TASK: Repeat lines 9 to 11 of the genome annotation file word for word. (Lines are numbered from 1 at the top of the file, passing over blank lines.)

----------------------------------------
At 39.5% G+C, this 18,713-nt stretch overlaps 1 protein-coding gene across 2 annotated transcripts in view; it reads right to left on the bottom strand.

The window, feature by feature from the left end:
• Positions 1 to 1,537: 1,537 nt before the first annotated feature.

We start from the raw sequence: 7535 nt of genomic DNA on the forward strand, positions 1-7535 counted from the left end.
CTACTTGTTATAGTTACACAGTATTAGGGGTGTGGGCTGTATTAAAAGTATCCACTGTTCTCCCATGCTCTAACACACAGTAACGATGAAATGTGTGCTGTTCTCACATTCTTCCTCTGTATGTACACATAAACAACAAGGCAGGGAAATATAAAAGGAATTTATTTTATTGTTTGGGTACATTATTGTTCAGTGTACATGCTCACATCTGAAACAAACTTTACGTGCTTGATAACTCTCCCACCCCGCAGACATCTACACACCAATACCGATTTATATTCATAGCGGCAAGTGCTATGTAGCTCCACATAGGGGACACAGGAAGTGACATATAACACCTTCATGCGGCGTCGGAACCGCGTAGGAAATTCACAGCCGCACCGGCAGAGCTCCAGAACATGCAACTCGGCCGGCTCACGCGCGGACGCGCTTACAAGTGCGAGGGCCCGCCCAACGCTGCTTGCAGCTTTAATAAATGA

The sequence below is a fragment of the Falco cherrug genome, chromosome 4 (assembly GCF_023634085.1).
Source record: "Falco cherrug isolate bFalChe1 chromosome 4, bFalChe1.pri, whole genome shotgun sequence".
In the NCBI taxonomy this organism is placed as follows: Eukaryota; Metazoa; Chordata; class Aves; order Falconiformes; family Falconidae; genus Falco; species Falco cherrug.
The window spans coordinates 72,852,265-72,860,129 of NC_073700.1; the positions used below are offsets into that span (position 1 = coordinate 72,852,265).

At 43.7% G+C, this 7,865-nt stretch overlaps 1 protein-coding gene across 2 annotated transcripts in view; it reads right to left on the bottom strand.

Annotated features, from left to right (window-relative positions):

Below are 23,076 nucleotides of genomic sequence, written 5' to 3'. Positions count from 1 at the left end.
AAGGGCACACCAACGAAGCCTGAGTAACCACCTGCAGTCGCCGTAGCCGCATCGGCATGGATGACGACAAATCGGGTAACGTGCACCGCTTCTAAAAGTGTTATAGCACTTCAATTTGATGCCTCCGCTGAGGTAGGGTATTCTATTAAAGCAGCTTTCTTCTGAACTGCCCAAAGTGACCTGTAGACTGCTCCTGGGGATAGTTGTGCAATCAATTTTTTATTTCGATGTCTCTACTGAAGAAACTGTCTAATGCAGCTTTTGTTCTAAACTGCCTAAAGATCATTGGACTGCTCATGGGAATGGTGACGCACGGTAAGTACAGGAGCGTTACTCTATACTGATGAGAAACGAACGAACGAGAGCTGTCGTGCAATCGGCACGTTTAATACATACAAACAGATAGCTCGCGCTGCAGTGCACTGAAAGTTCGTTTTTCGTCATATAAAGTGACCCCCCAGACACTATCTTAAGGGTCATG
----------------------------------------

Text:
The window spans coordinates 72,852,265-72,860,129 of NC_073700.1; the positions used below are offsets into that span (position 1 = coordinate 72,852,265).

At 43.7% G+C, this 7,865-nt stretch overlaps 1 protein-coding gene across 2 annotated transcripts in view; it reads right to left on the bottom strand.

Annotated features, from left to right (window-relative positions):